Background In Rheumatoid Arthritis (RA) treatment response is assessed using standard clinical disease activity measure. However ultrasound (US) is able to show subclinical synovitis in patients (pts) with RA who are in clinical remission (CR); further studies are still required to delineate the impact of US findings in the management of RA pts in daily clinical practice.
Objectives to investigate the influence of US on the clinicians' treatment choices in pts with RA.
Methods in 2015 an educational event (RECALL Survey) focused on the added value of US in RA pts was held in 22 rheumatology centers in Italy.In every center, the local rheumatologists provided RA pts to be examined by US. Pts signed an informed consent and a brief history of them was collected by the local rheumatologists (previous and current therapy, DAS28, HAQ score). Bilateral US examinations of wrists, metacarpophalangeal (MCP) and metatarsophalangeal (MTP) joints were performed by rheumatologists expert in US, to assess synovitis (joint effusion, synovial proliferation, and power Doppler (PD) signal), and bone erosions, using a Logiq E R7, General Electrics, with a 4.2–13 MHz linear probe. All US findings were scored using a 4 degree semiquantitative scoring system.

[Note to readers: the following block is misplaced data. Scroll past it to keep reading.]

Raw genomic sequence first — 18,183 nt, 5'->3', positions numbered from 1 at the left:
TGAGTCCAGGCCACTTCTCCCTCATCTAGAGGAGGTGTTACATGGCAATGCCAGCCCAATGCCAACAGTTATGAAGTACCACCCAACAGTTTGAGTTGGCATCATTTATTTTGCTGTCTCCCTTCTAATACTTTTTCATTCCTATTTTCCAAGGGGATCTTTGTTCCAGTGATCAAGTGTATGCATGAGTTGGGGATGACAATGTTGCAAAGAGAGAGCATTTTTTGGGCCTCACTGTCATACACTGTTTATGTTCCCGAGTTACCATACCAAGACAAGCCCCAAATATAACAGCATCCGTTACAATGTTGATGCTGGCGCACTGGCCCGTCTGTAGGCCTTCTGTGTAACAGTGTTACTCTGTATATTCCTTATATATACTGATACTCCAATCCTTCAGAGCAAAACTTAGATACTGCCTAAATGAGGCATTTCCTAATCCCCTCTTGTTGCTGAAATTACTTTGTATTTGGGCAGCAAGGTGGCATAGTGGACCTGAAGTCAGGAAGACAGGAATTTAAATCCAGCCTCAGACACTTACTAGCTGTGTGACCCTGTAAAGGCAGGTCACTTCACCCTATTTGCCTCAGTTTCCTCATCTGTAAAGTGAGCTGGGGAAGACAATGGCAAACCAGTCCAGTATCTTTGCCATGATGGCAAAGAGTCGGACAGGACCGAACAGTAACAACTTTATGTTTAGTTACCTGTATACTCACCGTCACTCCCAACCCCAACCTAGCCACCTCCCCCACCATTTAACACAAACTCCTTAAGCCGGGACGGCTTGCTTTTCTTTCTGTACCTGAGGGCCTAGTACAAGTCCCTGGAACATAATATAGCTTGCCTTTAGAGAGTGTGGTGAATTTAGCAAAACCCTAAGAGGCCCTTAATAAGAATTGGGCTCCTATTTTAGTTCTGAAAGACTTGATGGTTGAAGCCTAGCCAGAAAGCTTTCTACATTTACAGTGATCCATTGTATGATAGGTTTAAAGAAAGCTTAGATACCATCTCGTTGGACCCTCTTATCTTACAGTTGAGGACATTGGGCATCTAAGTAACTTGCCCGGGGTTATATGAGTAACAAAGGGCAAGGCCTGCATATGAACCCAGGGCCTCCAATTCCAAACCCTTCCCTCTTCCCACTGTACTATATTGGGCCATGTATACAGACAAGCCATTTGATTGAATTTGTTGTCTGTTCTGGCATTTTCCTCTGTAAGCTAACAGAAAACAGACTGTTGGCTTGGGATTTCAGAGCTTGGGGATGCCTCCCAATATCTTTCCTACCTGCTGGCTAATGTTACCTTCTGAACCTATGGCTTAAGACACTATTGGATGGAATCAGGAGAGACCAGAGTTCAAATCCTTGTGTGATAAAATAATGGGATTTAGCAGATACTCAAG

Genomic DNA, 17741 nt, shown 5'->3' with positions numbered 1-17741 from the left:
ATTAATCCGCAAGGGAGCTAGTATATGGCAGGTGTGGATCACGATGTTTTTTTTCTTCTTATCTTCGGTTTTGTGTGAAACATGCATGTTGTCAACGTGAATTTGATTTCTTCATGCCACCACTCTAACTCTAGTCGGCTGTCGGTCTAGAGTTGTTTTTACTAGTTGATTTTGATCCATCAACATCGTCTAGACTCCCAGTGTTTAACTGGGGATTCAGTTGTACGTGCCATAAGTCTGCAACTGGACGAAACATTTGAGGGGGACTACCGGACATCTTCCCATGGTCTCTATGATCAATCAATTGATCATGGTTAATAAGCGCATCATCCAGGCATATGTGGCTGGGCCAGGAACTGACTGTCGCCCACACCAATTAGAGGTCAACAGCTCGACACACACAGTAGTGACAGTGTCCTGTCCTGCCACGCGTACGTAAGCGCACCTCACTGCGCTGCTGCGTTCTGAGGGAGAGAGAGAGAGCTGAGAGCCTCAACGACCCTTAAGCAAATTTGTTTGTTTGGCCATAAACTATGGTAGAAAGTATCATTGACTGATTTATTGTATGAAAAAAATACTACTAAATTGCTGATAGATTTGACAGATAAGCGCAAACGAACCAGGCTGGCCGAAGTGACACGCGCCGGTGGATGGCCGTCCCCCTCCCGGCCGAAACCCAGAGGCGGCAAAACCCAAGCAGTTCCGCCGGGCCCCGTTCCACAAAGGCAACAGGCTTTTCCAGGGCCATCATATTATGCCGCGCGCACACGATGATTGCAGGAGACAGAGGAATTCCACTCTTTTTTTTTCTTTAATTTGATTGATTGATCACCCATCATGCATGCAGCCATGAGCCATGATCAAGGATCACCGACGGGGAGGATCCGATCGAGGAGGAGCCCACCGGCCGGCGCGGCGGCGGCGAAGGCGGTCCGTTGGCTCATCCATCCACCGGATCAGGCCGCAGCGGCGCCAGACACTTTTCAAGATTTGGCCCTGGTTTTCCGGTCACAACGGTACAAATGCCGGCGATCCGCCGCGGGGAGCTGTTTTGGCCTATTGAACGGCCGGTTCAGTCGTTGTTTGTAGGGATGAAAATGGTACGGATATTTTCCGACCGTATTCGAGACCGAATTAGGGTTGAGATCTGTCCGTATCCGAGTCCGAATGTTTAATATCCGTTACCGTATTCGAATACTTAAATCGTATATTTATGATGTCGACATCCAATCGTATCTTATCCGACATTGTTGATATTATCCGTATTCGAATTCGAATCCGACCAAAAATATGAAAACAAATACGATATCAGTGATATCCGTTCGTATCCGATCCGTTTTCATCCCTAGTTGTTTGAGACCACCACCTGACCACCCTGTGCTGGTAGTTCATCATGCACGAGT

Results 465 pts were evaluated. Clinicians, after US evaluations, changed therapy in 23.7% of pts, did not change therapy in 35.5% of pts.In general changes of therapy tended to be made by clinicians when joint effusion or power Doppler signal were present (table 1–2). The presence of erosion did not influence the clinicians' decisions.
Conclusions Ultrasound may be an useful tool in daily rheumatologic practice to help clinicians make decisions about how to treat patients with RA. US results, especially joint effusion and Power Doppler signal, may influence the choice of clinicians to modify a patient's treatment regime.
Disclosure of Interest None declared